The high school and its feeder middle schools are seeking to ease the transition between junior high and high school science classes. Two years ago, a committee made up from teachers from both district high schools and local middle schools had its first meeting to discuss ways in which this goal could be achieved. The committee is scheduled to meet for a second time early next semester.
The idea to form a committee came from biology Suzanne Williams. According to Williams, too many students were lacking some skills necessary for the high school earth science and biology courses, a problem which could be solved via better communication between the high school and feeder junior highs.
“It’s not about how smart you are, it’s about how you use what you know,” Williams said. “Considering all the curriculum we have to get through, it can be frustrating when kids don’t know how to use the microscopes, when to use a bar or line graph, etc.”
According to Williams, a similar committee used to exist 11 ago, when Williams was a teacher at Graham Middle School. One chief element of the program was a day in which the middle and high school teachers would switch schools for a day. Williams said that such an event allows high school teachers to understand the middle school students and what they have learned; the middle school teachers can discuss with their former students how high school is different and what students need to know to be prepared for more advanced science courses.
In its first meeting, the articulation committee discussed common problems that the students were having and what are “realistic expectations” from the middle schools and “realistic realizations” from the high school.
According to science teacher Lisa Bolton, a primary part of this is not repeating labs in high school that have not already been done. Bolton also said that the alignment would entail a discussion of the exact standards of what students are expected to know in middle school, allowing the high school teachers to know which concepts need to be covered more deeply and what can be treated as review.
The committee plans to meet every other year and is slated to have a meeting early next semester to further discuss how to better prepare students for high school science.
“[Having this committee] is a good idea since the students come from different junior high schools,” junior Shalaka Bhat said. “If they’re all going to be in one class together freshman year, it’s really important that they have the same backing and the same knowledge.”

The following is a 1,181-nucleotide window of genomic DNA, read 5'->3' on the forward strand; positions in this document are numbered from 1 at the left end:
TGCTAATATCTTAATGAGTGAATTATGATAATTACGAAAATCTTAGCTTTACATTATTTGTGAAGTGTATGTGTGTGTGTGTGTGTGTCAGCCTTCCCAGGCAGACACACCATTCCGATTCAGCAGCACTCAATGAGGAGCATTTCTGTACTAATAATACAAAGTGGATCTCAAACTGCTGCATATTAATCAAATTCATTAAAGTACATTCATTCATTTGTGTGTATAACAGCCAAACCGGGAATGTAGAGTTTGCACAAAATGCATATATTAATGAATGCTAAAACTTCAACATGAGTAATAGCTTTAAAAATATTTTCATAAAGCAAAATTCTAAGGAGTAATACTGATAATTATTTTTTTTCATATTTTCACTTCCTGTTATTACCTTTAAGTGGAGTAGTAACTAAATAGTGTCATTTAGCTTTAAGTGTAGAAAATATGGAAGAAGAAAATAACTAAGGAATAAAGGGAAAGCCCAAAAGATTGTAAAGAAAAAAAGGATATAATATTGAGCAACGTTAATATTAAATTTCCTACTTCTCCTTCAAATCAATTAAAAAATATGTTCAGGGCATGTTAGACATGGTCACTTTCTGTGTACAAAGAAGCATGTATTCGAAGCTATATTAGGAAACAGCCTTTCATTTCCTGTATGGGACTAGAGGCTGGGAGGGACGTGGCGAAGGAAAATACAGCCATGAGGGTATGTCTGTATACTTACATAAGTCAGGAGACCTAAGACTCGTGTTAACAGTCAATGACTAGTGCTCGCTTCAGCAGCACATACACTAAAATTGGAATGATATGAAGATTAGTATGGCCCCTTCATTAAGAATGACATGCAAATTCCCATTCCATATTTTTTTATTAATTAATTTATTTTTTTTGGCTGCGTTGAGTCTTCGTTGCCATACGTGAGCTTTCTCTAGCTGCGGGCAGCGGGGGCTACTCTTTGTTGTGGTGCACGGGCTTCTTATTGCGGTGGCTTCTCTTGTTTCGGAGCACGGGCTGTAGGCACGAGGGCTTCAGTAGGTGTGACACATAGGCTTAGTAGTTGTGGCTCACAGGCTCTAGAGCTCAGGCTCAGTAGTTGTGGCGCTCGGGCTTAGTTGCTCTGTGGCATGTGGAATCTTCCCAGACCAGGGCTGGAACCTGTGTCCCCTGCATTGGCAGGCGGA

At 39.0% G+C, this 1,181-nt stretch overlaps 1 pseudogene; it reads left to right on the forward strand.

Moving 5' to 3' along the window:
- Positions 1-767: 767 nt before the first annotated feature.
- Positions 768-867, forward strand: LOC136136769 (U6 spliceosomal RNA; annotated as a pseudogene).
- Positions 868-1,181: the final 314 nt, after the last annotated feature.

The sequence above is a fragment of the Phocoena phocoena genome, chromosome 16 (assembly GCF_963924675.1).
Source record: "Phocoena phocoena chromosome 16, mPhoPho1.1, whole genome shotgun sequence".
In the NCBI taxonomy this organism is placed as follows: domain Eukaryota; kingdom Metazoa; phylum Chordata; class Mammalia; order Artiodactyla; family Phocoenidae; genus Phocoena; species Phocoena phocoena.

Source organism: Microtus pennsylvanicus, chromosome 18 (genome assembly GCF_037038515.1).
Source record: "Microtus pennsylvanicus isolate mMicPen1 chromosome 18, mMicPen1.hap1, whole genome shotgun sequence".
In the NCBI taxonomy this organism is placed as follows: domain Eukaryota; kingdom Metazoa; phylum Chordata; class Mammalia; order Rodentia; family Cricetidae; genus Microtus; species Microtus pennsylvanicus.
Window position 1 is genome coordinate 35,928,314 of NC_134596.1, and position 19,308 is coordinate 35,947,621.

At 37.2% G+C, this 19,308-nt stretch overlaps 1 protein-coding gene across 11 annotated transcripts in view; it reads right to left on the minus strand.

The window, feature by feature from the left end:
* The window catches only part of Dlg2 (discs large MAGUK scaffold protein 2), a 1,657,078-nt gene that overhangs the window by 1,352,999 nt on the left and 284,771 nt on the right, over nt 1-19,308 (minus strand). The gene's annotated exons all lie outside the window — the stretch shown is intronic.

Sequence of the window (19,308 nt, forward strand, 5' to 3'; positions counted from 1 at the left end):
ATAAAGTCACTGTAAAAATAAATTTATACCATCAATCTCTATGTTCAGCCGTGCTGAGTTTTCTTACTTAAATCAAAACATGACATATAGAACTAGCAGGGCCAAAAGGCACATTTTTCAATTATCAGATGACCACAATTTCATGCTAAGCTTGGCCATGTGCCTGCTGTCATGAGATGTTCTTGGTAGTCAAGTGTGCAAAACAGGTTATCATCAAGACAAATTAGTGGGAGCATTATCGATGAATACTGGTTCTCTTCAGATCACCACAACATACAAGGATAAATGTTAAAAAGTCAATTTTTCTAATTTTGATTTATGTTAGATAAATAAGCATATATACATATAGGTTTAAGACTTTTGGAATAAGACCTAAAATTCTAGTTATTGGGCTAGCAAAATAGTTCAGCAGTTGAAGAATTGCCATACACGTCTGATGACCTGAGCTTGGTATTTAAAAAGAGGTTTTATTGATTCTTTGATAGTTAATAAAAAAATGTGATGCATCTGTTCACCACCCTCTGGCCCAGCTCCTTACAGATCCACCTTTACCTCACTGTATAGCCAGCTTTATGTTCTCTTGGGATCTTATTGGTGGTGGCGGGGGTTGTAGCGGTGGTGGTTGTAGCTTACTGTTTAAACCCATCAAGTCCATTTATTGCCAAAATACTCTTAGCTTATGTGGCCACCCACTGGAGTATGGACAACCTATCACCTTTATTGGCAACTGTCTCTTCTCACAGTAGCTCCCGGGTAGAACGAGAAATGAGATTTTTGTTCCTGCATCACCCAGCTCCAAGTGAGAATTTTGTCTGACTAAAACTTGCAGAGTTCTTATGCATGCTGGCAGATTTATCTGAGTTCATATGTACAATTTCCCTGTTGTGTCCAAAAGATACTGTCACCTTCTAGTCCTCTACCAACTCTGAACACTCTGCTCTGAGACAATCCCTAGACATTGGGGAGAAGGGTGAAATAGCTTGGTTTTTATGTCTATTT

Egan Junior High School recently obtained science textbooks for the students that are, according to Egan seventh grade science teacher Curtis Schneider, “much more in-depth than the worksheets that we had in our Xeroxed packets.”
The school is also striving to increase the caliber of lab reports. It hopes that the high school will find the science writing of next year’s freshman class to be superior to that of previous classes and that next year’s freshman class comes in with better study skills.
Egan teachers said that they look forward to another meeting with the articulation committee this upcoming year to discuss further changes.
“It was a good, fruitful meeting,” Egan science teacher Damon Weitz said. “We’re long due for another one.”
Although the Mountain View-Los Altos Union High School District did not initiate the meetings, it has been incredibly supportive of the committee, according to Williams.
Associate Superintendent of Educational Services Brigitte Sarraf acknowledged that there is definitely “a concerted effort” on the part of the teachers at both middle and high schools to have more ongoing dialogue about their respective programs and performance expectations.
“If properly sustained, this dialogue should result eventually in better articulated programs across grade levels,” Sarraf said in an e-mail. “Last year, teachers started visiting each other’s programs to learn more about instructional approaches, course content, assessment, etc. All of this helps to create a deeper understanding and will bring us more in line with one another. The greatest challenge for our partner districts continues to lie in the fact that the entry level science course at LAHS for most students is biology, while at MVHS it is chemistry. We are very aware of the difficulties that this creates for our middle schools and we are exploring this issue at different levels.”